As China lays high-speed rail track, builds 1500-foot skyscrapers, and launches aircraft carriers, it pulls in metal from all over the world. China’s share of global metal imports, 10 percent a decade ago, is now above 30 percent. This is iron ore from Australia’s western desert and steel scrap from Haiti, zinc from Peru and Bolivia, nickel from Canada and Indonesia, and so on. Chinese copper consumption has jumped too, from 2.8 million tons in 2002 to 8 million tons in 2012, and imports have risen from 620,000 tons to 4.4 million tons. Some of this extra metal comes out of the ground, as world mining output rises to meet demand. Each year the world’s copper-mines now produce 17 million tons of copper, up from 14.5 million tons a decade ago. But mining production can rise only slowly, and until output adjusts to demand, prices rise; priced at $0.70 per pound in 2005, copper now costs $3.00 per pound. Thus a big incentive to find more metal.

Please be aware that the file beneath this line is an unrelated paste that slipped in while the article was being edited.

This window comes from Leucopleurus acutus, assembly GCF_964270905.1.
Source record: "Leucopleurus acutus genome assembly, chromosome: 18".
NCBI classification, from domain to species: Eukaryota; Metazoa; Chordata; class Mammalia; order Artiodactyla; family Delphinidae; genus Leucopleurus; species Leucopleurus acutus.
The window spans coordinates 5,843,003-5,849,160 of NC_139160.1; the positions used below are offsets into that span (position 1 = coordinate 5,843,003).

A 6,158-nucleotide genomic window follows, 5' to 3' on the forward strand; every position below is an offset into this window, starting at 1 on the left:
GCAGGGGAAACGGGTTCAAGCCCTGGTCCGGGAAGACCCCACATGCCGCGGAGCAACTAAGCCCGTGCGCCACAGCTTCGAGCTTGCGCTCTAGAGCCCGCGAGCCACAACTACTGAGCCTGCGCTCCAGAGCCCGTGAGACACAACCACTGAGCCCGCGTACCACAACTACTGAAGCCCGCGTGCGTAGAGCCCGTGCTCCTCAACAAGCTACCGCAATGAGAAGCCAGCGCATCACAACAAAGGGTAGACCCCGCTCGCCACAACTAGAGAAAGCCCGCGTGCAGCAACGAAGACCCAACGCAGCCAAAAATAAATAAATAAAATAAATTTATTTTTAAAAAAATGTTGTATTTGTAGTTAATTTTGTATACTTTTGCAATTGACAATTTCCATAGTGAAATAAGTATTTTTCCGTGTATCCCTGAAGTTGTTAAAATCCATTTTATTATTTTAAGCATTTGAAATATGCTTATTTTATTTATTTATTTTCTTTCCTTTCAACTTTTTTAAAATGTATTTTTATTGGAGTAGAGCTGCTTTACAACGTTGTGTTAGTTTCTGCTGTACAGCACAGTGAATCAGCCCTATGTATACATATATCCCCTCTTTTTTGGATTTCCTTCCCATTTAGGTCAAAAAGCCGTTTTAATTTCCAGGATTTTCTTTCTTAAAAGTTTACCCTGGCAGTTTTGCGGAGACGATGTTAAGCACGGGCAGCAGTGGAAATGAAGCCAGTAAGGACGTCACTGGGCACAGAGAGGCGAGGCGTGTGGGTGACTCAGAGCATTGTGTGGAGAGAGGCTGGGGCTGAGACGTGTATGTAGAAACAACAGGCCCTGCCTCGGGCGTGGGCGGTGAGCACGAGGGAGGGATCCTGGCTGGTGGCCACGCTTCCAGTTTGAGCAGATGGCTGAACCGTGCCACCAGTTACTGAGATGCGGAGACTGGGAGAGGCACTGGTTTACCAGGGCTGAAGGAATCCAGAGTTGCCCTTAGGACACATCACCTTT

Now back to the United States: With high prices and eager overseas buyers, American copper exports have risen sharply – from 0.8 million tons in 2002 to 1.2 million tons in 2009, and 1.65 million tons in 2012. Though exports are a bit off this year, copper seems likely to be a product that reaches the National Export Initiative goals of doubling exports in 5 years. But mining isn’t the reason; the U.S. Geological Survey finds American copper-mine output pretty stable at about 1.2 million tons a year over the last decade. Most U.S. copper export growth is in “waste and scrap” rather than ores or refined metal, and some of this is virtuously recycled stuff. But a 2008 report from the FBI angrily pointed out that a lot of it isn’t: